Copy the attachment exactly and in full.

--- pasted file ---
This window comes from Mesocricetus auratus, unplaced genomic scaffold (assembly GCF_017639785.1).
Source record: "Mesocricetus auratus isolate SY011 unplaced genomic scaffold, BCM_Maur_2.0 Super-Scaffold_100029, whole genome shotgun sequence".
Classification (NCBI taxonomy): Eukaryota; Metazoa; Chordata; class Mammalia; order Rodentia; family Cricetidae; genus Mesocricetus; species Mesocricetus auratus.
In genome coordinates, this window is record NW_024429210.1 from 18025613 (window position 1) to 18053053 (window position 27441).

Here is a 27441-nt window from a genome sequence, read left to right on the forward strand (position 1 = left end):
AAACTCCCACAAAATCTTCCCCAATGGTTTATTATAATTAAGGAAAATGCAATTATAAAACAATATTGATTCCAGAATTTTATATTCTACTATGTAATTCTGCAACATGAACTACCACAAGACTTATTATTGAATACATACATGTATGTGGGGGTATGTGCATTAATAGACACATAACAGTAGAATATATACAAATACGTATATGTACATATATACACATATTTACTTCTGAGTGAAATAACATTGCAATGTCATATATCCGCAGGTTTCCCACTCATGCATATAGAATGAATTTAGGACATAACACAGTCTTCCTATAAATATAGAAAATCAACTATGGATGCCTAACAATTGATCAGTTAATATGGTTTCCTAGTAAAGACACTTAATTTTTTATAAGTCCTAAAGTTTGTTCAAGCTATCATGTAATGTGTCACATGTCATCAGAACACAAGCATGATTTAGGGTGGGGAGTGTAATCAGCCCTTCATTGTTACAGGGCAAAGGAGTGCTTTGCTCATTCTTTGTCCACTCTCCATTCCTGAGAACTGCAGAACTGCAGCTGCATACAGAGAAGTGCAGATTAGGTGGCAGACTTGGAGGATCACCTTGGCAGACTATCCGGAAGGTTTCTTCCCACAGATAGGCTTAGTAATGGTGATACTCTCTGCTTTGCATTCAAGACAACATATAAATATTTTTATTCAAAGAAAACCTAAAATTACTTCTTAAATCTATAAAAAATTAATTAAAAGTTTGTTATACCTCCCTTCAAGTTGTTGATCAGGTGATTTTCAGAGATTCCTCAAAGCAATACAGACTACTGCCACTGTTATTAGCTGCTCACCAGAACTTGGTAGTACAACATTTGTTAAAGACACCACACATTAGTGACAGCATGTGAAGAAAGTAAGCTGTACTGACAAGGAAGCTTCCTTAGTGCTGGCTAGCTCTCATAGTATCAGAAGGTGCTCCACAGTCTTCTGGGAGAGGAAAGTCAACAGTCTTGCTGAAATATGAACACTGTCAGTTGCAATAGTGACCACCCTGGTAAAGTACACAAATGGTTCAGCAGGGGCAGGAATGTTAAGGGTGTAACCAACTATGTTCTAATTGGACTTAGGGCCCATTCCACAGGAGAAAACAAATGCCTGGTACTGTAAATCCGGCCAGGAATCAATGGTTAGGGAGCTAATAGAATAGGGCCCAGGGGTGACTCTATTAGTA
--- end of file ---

This window comes from Mesocricetus auratus, unplaced genomic scaffold (assembly GCF_017639785.1).
Source record: "Mesocricetus auratus isolate SY011 unplaced genomic scaffold, BCM_Maur_2.0 Super-Scaffold_100029, whole genome shotgun sequence".
Classification (NCBI taxonomy): Eukaryota; Metazoa; Chordata; class Mammalia; order Rodentia; family Cricetidae; genus Mesocricetus; species Mesocricetus auratus.
In genome coordinates, this window is record NW_024429210.1 from 18025613 (window position 1) to 18053053 (window position 27441).

Here is a 27441-nt window from a genome sequence, read left to right on the forward strand (position 1 = left end):
AAACTCCCACAAAATCTTCCCCAATGGTTTATTATAATTAAGGAAAATGCAATTATAAAACAATATTGATTCCAGAATTTTATATTCTACTATGTAATTCTGCAACATGAACTACCACAAGACTTATTATTGAATACATACATGTATGTGGGGGTATGTGCATTAATAGACACATAACAGTAGAATATATACAAATACGTATATGTACATATATACACATATTTACTTCTGAGTGAAATAACATTGCAATGTCATATATCCGCAGGTTTCCCACTCATGCATATAGAATGAATTTAGGACATAACACAGTCTTCCTATAAATATAGAAAATCAACTATGGATGCCTAACAATTGATCAGTTAATATGGTTTCCTAGTAAAGACACTTAATTTTTTATAAGTCCTAAAGTTTGTTCAAGCTATCATGTAATGTGTCACATGTCATCAGAACACAAGCATGATTTAGGGTGGGGAGTGTAATCAGCCCTTCATTGTTACAGGGCAAAGGAGTGCTTTGCTCATTCTTTGTCCACTCTCCATTCCTGAGAACTGCAGAACTGCAGCTGCATACAGAGAAGTGCAGATTAGGTGGCAGACTTGGAGGATCACCTTGGCAGACTATCCGGAAGGTTTCTTCCCACAGATAGGCTTAGTAATGGTGATACTCTCTGCTTTGCATTCAAGACAACATATAAATATTTTTATTCAAAGAAAACCTAAAATTACTTCTTAAATCTATAAAAAATTAATTAAAAGTTTGTTATACCTCCCTTCAAGTTGTTGATCAGGTGATTTTCAGAGATTCCTCAAAGCAATACAGACTACTGCCACTGTTATTAGCTGCTCACCAGAACTTGGTAGTACAACATTTGTTAAAGACACCACACATTAGTGACAGCATGTGAAGAAAGTAAGCTGTACTGACAAGGAAGCTTCCTTAGTGCTGGCTAGCTCTCATAGTATCAGAAGGTGCTCCACAGTCTTCTGGGAGAGGAAAGTCAACAGTCTTGCTGAAATATGAACACTGTCAGTTGCAATAGTGACCACCCTGGTAAAGTACACAAATGGTTCAGCAGGGGCAGGAATGTTAAGGGTGTAACCAACTATGTTCTAATTGGACTTAGGGCCCATTCCACAGGAGAAAACAAATGCCTGGTACTGTAAATCCGGCCAGGAATCAATGGTTAGGGAGCTAATAGAATAGGGCCCAGGGGTGACTCTATTAGTA